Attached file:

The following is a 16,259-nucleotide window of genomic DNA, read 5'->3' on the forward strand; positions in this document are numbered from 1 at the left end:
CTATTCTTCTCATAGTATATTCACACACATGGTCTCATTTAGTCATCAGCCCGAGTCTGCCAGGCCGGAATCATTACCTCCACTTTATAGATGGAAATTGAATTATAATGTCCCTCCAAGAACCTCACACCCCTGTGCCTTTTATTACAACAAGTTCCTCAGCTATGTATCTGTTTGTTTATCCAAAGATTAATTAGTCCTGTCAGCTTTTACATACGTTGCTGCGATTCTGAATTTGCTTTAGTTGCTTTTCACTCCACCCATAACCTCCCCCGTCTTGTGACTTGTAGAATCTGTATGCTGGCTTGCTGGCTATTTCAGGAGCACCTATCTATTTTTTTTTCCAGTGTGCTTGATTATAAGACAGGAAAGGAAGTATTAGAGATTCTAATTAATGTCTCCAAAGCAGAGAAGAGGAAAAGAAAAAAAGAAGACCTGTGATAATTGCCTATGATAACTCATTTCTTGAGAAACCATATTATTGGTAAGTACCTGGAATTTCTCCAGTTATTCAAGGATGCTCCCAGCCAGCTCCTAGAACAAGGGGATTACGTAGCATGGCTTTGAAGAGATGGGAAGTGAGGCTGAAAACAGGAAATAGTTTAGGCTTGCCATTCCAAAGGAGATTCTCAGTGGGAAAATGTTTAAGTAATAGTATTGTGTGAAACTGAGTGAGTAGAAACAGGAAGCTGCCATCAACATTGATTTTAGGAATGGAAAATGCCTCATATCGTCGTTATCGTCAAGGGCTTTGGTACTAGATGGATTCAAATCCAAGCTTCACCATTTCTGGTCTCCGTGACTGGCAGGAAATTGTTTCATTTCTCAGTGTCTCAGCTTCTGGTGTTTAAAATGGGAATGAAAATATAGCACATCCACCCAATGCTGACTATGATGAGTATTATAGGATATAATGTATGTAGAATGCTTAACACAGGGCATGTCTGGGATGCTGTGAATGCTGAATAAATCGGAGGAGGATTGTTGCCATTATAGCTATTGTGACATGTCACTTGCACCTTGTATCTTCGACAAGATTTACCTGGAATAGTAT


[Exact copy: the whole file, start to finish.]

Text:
The following is a 16,259-nucleotide window of genomic DNA, read 5'->3' on the forward strand; positions in this document are numbered from 1 at the left end:
CTATTCTTCTCATAGTATATTCACACACATGGTCTCATTTAGTCATCAGCCCGAGTCTGCCAGGCCGGAATCATTACCTCCACTTTATAGATGGAAATTGAATTATAATGTCCCTCCAAGAACCTCACACCCCTGTGCCTTTTATTACAACAAGTTCCTCAGCTATGTATCTGTTTGTTTATCCAAAGATTAATTAGTCCTGTCAGCTTTTACATACGTTGCTGCGATTCTGAATTTGCTTTAGTTGCTTTTCACTCCACCCATAACCTCCCCCGTCTTGTGACTTGTAGAATCTGTATGCTGGCTTGCTGGCTATTTCAGGAGCACCTATCTATTTTTTTTTCCAGTGTGCTTGATTATAAGACAGGAAAGGAAGTATTAGAGATTCTAATTAATGTCTCCAAAGCAGAGAAGAGGAAAAGAAAAAAAGAAGACCTGTGATAATTGCCTATGATAACTCATTTCTTGAGAAACCATATTATTGGTAAGTACCTGGAATTTCTCCAGTTATTCAAGGATGCTCCCAGCCAGCTCCTAGAACAAGGGGATTACGTAGCATGGCTTTGAAGAGATGGGAAGTGAGGCTGAAAACAGGAAATAGTTTAGGCTTGCCATTCCAAAGGAGATTCTCAGTGGGAAAATGTTTAAGTAATAGTATTGTGTGAAACTGAGTGAGTAGAAACAGGAAGCTGCCATCAACATTGATTTTAGGAATGGAAAATGCCTCATATCGTCGTTATCGTCAAGGGCTTTGGTACTAGATGGATTCAAATCCAAGCTTCACCATTTCTGGTCTCCGTGACTGGCAGGAAATTGTTTCATTTCTCAGTGTCTCAGCTTCTGGTGTTTAAAATGGGAATGAAAATATAGCACATCCACCCAATGCTGACTATGATGAGTATTATAGGATATAATGTATGTAGAATGCTTAACACAGGGCATGTCTGGGATGCTGTGAATGCTGAATAAATCGGAGGAGGATTGTTGCCATTATAGCTATTGTGACATGTCACTTGCACCTTGTATCTTCGACAAGATTTACCTGGAATAGTAT